How Many Hours Of Sleep For A 2-3 Year Old Soccer Team Tour to Italy – A "Player Experience"

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Soccer Team Tour to Italy – A "Player Experience"

When the members of the ’94 Wilmington NC Cape Fear Beakers Boys Soccer Club left for Perugia, Italy, they didn’t know what to expect. They did know, however, that they would be training and participating in an international tournament that included players from several European countries as well as the United States and Canada. Their coach, Antonio Saviano, tried to make them understand that many of their opponents would be bigger, stronger, faster and more skilled than the players they were used to facing. There would also be the issue of playing on a bigger field with Eleven players a side, instead of the usual eight against eight they were used to.

When they arrived in Italy, their week was laid out for them. There would be two training sessions, morning and afternoon, for Monday and Tuesday. Wednesday would be a day to see and a chance to rest. Thursday through Saturday they would compete in an eleven-team tournament with at least two games a day. The championship final would take place on Saturday afternoon.

At 9:30 on Monday morning they all boarded the bus buzzing with excitement as they headed off to their first session. Although jet-lagged from arriving the day before, their enthusiasm overcame lack of sleep. The parents spent the late morning relaxing in town, sightseeing, shopping and drinking cappuccinos. When the team bus returned for lunch, however, the lack of sleep and demanding training session had clearly taken its toll. They boys were exhausted and were told to eat lunch and go to their rooms to rest and recover before their afternoon session. Eleven-year-old Jack Sordellini was among more than a few players who wondered “what did I get myself into?” He still rallied for the next session, just like the two on Tuesday, but was always happy to return to the hotel to eat, swim with his teammates at the pool and just relax. Wednesday was a welcome day off, and many members of the team toured Rome and other parts of this beautiful country.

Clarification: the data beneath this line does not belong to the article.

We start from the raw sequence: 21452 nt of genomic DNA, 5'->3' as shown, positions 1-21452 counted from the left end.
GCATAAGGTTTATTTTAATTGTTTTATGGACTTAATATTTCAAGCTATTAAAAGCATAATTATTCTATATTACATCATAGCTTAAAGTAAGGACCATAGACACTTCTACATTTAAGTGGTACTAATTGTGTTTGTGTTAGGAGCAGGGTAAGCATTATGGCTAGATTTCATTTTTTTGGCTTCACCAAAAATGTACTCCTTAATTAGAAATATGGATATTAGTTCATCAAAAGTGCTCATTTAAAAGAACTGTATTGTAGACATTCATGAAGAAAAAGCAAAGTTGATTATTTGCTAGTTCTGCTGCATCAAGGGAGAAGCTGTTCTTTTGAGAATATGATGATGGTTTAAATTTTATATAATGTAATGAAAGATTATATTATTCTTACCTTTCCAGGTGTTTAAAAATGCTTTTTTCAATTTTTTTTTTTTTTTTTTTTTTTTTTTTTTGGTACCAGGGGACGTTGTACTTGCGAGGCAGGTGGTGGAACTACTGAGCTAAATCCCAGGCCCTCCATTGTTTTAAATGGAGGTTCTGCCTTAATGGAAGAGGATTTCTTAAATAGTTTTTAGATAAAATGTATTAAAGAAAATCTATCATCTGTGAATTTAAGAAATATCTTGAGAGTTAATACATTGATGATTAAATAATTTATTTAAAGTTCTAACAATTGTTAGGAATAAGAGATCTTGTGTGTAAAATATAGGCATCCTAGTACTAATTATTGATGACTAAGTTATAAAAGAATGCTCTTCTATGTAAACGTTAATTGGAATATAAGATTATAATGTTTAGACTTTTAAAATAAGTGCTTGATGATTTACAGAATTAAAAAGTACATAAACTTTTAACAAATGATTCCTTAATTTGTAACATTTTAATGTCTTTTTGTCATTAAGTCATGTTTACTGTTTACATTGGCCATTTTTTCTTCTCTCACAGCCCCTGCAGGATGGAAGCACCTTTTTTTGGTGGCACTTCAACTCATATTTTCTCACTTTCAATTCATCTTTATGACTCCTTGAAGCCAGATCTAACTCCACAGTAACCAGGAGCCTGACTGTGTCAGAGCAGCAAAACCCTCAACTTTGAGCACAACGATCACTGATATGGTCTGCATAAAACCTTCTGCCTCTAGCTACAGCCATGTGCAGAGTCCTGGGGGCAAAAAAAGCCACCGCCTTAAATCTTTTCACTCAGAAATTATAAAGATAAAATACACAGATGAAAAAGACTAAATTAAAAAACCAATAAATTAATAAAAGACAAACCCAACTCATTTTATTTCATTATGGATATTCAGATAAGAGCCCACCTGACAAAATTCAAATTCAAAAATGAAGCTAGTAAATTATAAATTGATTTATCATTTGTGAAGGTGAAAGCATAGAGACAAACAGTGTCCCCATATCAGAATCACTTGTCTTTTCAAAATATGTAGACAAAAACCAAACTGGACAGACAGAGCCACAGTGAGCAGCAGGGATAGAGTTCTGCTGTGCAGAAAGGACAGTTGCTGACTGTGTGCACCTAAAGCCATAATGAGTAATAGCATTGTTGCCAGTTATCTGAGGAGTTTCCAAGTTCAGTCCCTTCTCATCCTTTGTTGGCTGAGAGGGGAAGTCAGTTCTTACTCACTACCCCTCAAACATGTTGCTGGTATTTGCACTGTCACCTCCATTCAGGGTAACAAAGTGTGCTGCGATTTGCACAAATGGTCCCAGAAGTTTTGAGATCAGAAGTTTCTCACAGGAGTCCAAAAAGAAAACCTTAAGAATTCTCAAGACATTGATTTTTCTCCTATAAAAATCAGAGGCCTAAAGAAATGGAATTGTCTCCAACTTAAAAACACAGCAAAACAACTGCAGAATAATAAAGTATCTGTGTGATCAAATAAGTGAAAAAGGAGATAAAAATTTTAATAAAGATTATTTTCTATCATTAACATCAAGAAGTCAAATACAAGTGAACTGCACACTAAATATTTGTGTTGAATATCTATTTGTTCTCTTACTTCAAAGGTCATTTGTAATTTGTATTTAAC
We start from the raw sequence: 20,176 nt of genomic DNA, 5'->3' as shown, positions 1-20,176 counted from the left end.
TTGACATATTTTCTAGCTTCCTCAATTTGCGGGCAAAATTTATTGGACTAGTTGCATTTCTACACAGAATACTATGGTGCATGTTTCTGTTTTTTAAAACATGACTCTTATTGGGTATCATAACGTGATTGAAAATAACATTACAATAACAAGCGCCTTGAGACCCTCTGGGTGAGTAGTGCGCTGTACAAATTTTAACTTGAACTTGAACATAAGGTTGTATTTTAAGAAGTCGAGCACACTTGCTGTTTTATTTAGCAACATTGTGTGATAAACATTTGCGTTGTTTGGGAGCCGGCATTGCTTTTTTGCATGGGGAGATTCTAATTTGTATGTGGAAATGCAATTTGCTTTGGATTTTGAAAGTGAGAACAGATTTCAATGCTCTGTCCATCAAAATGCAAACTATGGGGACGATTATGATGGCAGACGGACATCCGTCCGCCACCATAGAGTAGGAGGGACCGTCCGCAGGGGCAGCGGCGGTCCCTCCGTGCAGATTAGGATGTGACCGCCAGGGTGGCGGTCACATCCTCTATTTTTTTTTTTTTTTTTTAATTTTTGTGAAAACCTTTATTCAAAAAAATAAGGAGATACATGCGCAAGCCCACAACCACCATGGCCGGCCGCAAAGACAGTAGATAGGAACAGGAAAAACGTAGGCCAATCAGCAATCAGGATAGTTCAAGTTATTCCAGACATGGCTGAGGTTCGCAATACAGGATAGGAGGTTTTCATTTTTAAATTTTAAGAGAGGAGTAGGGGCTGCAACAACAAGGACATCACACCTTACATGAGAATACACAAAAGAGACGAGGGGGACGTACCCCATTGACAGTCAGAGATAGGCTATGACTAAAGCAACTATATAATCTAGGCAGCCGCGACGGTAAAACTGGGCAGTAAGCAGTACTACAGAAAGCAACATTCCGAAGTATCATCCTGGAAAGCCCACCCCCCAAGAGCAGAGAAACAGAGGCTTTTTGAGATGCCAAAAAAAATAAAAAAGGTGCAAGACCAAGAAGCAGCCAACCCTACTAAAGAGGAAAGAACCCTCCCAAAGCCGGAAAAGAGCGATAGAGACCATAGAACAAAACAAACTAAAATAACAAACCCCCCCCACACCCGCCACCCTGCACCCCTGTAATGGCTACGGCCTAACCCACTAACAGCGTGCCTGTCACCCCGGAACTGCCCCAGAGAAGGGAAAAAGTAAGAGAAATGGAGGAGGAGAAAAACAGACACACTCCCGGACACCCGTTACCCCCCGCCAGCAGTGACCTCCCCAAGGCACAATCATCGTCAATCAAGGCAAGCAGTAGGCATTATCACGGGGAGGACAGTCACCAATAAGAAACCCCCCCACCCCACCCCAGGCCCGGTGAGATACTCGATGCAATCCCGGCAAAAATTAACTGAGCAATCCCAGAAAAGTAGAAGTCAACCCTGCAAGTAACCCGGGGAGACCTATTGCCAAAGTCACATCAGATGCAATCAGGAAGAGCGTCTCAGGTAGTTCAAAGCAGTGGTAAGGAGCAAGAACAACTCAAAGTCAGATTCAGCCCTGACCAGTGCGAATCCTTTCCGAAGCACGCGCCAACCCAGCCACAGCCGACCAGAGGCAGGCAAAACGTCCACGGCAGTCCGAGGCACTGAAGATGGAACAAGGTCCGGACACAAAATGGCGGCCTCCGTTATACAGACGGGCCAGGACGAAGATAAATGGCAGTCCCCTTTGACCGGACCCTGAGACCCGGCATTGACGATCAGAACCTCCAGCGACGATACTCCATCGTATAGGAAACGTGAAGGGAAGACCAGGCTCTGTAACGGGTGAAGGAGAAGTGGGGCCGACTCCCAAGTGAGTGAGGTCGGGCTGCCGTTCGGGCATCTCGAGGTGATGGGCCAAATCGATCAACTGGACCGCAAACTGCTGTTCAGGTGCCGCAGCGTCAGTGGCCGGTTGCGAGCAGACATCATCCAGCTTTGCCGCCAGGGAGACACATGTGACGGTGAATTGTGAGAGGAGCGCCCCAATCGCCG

On Thursday the games finally started. Jack couldn’t wait and it didn’t take him long to get what he came for. Playing on the right wing, it seemed that every ball in the first 10 minutes of the match was played to his part of the field and he was forced to make several long runs. The size and speed of his opponents were as announced and the greater field along with the pace of the game tested his endurance. Again he wondered if he was in over his head. The game finally settled into a less frenetic pace and the Wilmington boys realized they could compete with their stronger opponents. That first game ended scoreless in regulation time and Wilmington won on penalty kicks. They played the balance of the schedule in similar fashion, and while they didn’t make the tournament finals, they clearly earned respect. Their confidence grew with each match, both on and off the field.

Alex Gianoplus, 12, heard people in the crowd chanting his name, but who were they and how did they know his name? Did they cheer for him or against? Invited to be a guest goalkeeper playing for an Italian team, he didn’t understand the words his teammates were saying to him, but he got the general idea: keep the ball out of the net.